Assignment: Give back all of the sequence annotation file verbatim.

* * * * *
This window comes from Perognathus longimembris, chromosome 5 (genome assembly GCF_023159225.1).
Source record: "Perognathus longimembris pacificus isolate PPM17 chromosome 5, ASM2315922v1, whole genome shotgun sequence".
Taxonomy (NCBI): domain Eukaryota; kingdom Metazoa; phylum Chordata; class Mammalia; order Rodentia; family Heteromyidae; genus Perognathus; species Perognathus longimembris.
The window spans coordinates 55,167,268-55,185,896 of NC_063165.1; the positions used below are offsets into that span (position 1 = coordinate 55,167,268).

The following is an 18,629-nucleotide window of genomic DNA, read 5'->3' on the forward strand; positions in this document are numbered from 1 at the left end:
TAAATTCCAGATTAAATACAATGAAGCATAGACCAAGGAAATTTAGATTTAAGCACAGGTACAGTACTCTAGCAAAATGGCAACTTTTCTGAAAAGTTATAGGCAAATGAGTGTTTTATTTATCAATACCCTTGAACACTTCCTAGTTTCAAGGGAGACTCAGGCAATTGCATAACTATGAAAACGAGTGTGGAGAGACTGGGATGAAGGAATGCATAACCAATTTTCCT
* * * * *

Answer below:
This window comes from Perognathus longimembris, chromosome 5 (genome assembly GCF_023159225.1).
Source record: "Perognathus longimembris pacificus isolate PPM17 chromosome 5, ASM2315922v1, whole genome shotgun sequence".
Taxonomy (NCBI): domain Eukaryota; kingdom Metazoa; phylum Chordata; class Mammalia; order Rodentia; family Heteromyidae; genus Perognathus; species Perognathus longimembris.
The window spans coordinates 55,167,268-55,185,896 of NC_063165.1; the positions used below are offsets into that span (position 1 = coordinate 55,167,268).

The following is an 18,629-nucleotide window of genomic DNA, read 5'->3' on the forward strand; positions in this document are numbered from 1 at the left end:
TAAATTCCAGATTAAATACAATGAAGCATAGACCAAGGAAATTTAGATTTAAGCACAGGTACAGTACTCTAGCAAAATGGCAACTTTTCTGAAAAGTTATAGGCAAATGAGTGTTTTATTTATCAATACCCTTGAACACTTCCTAGTTTCAAGGGAGACTCAGGCAATTGCATAACTATGAAAACGAGTGTGGAGAGACTGGGATGAAGGAATGCATAACCAATTTTCCT